With this in mind, you can take advantage of visual elements as part of your branding strategy. For one, you need to choose a single colour to represent your brand and build your colour palette around that.

This prevents confusion and makes your brand more cohesive and professional-looking.

You should also limit the number of fonts that you use to three. If you look at successful brands like Apple, Coca-Cola and Nike, they use a single font that gives them that distinction over their competitors.

In fact, those fonts are already so identifiable with their brand that even if they use a different colour scheme or material, people would still recognise them.

5. Leverage technology

Once you already have a good foundation for your brand identity, you have to leverage technology to connect to your audience more and be recognised by those who don’t know anything about you yet.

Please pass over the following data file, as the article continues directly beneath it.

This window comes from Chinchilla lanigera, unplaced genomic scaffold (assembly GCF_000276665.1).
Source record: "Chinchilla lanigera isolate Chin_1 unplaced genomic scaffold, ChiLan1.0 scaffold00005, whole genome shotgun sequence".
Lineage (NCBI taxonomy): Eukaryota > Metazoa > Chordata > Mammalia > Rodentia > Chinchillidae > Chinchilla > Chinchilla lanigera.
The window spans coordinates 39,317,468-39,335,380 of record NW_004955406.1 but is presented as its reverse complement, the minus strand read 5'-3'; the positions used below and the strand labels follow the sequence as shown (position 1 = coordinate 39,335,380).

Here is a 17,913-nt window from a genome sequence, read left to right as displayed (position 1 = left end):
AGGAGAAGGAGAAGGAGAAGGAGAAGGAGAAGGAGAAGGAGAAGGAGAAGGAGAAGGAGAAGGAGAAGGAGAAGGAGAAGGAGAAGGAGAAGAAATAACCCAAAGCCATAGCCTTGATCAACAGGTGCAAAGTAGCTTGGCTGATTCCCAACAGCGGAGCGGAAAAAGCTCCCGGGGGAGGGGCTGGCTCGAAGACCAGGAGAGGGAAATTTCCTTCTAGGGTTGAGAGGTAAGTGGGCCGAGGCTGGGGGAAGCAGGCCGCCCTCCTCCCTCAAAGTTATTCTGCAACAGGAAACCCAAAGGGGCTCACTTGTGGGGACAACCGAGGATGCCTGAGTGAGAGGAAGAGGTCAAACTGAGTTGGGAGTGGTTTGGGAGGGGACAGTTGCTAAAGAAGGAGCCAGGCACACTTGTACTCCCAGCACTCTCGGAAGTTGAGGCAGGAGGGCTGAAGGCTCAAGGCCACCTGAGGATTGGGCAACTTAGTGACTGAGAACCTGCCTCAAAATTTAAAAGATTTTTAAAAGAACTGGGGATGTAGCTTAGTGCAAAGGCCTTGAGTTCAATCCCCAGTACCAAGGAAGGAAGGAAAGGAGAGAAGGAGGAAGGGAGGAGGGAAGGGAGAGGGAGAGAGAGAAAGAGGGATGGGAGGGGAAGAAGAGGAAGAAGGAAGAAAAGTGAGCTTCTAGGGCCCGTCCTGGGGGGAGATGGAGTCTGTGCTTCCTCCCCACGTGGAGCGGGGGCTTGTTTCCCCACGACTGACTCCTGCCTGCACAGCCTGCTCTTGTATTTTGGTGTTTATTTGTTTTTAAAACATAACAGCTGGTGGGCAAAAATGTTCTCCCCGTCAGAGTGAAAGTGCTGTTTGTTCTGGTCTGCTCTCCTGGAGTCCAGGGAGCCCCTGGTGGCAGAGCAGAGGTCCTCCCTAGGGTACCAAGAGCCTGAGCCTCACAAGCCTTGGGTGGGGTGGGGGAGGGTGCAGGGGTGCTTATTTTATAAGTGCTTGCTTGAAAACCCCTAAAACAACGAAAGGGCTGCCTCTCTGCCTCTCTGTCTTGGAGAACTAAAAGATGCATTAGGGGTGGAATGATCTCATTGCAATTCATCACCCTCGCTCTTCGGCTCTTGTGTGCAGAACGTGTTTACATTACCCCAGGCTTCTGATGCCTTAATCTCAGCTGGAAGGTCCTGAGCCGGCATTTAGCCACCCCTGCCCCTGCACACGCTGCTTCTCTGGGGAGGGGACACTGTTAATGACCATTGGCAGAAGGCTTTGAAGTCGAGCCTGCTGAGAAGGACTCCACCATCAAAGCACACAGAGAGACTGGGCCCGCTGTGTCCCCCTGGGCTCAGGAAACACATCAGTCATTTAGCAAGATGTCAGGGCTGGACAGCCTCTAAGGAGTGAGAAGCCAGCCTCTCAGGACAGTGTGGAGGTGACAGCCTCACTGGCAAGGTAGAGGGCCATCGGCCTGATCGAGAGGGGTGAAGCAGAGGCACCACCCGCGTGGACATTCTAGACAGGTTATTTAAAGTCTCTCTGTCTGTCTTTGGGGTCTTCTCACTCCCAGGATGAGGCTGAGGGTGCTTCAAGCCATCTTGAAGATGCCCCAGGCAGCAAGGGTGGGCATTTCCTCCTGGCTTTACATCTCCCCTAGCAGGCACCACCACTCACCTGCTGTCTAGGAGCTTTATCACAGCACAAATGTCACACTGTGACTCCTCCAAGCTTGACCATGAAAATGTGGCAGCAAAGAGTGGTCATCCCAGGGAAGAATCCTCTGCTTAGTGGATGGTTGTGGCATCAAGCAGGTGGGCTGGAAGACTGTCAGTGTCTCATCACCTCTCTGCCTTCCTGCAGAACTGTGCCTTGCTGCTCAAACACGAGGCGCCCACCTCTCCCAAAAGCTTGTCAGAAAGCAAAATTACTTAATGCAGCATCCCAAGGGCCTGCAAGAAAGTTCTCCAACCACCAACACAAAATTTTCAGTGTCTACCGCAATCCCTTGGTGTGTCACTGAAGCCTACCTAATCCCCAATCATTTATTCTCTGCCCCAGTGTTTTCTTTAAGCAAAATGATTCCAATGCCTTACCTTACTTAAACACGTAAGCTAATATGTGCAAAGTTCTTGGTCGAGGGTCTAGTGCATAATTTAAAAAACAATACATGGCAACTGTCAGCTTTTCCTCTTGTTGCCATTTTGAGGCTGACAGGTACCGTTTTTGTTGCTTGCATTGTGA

You can do this by embracing strategies like search engine optimisation, content marketing, website development, email marketing, paid advertising and social media marketing.

One of the best things about doing branding today is that you already have a wider horizon to work with and you don’t need a huge budget to spread the message of your brand.

The bottom line

Jeff Bezos, the richest man in the world and the founder of Amazon once said: “Your brand is what other people say about you when you’re not in the room.” Simply put, your brand is who you are and what you have, so you’d want people to say good things about you even when you’re not around.

Building a good brand identity allows you to really leverage your business by making you more recognised in the market, helping you build a strong client base and letting you enjoy the rewards of your business.

Resources:

https://freshsparks.com/successful-brand-building-process/

https://blog.hubspot.com/agency/develop-brand-identity

https://www.enterprisenation.com/learn-something/how-to-create-a-brand-identity-for-your-small-business

Photo by Patrik Michalicka on Unsplash

Alex Mayer
Alex Mayer
webshops@acewebstudio.com